Acute asthma exacerbations occur relatively frequently in children. We present the case of a 4-year-old boy who was admitted to our hospital in status asthmaticus and found to have a wide complex rhythm while being treated with inhaled albuterol and intravenous methylprednisolone. This rhythm was diagnosed as accelerated idioventricular rhythm (AIVR), which carries a benign prognosis. It resolved as the medications used to treat his asthma exacerbation were weaned. There was no ventricular ectopy seen on a 24-hour Holter monitor performed 3 months after his hospitalization, suggesting that the AIVR was related to the medications the patient was receiving at the time. This case suggests that albuterol may be a risk factor for the development of AIVR and highlights the importance of recognizing this rhythm to avoid unnecessary and potentially harmful therapies.
- AIVR —
- accelerated idioventricular rhythm
- IV —
- PVC —
- premature ventricular complex
- VA —
- VT —
- ventricular tachycardia
Accelerated idioventricular rhythm (AIVR) is an arrhythmia consisting of ≥3 consecutive ventricular beats with gradual onset and termination. It is common in neonates, is typically asymptomatic, requires no specific therapy, and carries a benign prognosis. AIVR has been described in children with use of halothane and propranolol.1,2 Although albuterol and methylprednisolone have been found to cause ventricular ectopy, typically in the form of premature ventricular complexes (PVCs),3–5 to our knowledge they have not been reported to cause AIVR.
A 4-year-old boy with a history of asthma and 1 previous admission for an asthma exacerbation presented to the emergency department with 2 days of increased work of breathing. He had been treated with intermittent inhaled albuterol since the start of his illness. In the emergency department he received intravenous (IV) methylprednisolone, intramuscular epinephrine, 3 hours of continuous inhaled albuterol, and a mixture of inhaled helium and oxygen. Because of continued tachypnea and limited air entry on physical examination, he was admitted to the PICU for further management of status asthmaticus. Further medical management consisted of IV aminophylline, IV terbutaline, IV methylprednisolone, inhaled albuterol, and inhaled ipratropium. The patient also received bilevel positive airway pressure.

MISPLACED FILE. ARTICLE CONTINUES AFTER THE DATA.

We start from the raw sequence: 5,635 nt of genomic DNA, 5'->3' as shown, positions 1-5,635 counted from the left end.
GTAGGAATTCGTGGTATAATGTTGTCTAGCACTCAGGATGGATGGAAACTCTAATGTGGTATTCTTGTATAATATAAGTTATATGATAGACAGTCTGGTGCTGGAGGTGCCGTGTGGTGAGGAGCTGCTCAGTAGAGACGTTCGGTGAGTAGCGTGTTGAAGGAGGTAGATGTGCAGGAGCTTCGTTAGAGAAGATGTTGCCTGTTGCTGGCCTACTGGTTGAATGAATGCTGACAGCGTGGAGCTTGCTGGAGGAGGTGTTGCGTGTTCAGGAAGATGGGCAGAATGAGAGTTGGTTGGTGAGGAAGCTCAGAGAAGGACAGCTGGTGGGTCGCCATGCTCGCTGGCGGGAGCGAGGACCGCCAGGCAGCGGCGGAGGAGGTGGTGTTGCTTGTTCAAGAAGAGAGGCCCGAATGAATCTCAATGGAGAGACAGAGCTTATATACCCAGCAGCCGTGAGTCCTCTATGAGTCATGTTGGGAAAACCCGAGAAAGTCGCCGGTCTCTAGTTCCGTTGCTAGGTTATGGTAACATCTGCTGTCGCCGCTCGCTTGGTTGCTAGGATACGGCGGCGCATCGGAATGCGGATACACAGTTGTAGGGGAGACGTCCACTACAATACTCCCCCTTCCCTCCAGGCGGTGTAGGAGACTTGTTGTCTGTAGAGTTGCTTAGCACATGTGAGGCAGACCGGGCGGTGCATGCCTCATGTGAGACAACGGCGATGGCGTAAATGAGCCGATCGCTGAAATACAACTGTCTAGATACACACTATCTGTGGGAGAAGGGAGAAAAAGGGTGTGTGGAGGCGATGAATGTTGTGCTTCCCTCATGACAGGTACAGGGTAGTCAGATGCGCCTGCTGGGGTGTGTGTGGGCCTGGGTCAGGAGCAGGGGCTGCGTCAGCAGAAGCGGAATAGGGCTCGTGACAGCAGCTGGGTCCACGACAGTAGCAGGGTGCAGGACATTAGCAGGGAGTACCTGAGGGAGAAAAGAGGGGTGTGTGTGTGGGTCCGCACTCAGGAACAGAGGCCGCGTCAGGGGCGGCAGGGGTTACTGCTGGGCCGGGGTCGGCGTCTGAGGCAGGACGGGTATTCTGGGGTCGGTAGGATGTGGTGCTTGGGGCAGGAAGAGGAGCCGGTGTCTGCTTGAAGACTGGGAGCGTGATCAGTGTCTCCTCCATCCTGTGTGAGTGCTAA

On the day after his admission, the patient was incidentally noted to have multiple runs of nonsustained wide complex rhythm (each 5–15 beats) while receiving inhaled albuterol. His active medications included inhaled albuterol, IV methylprednisolone, and inhaled ipratropium. Telemetry showed a wide complex ventricular rhythm with ventriculoatrial (VA) dissociation consistent with AIVR (Fig 1). The ventricular rhythm was faster than, but within 10% of, the patient’s preceding sinus rate. There was left bundle branch morphology with an inferior axis suggesting probable origin in the right ventricular outflow tract. The initial or final wide complex beat was often preceded by a P wave and a short PR interval, suggesting a fusion beat, which is narrow relative to a purely ventricular beat (Fig 2). The patient was asymptomatic without hemodynamic compromise. Electrolyte levels were normal. An echocardiogram revealed normal intracardiac anatomy and normal biventricular function. A diagnosis of ventricular tachycardia (VT) was also considered, but the characteristics and asymptomatic nature of the arrhythmia were more suggestive of AIVR. The arrhythmia was unlikely to have been supraventricular tachycardia owing to its VA dissociation. Dosing of inhaled albuterol was transitioned from continuous to intermittent, and IV methylprednisolone was transitioned to oral prednisolone. The patient tolerated these medication changes well, and the arrhythmia resolved during the course of the hospitalization. The patient was discharged from the hospital 4 days after his admission. Three months after the patient’s hospitalization, he was well without cardiovascular symptoms. A 24-hour Holter monitor recording was normal without ventricular ectopy.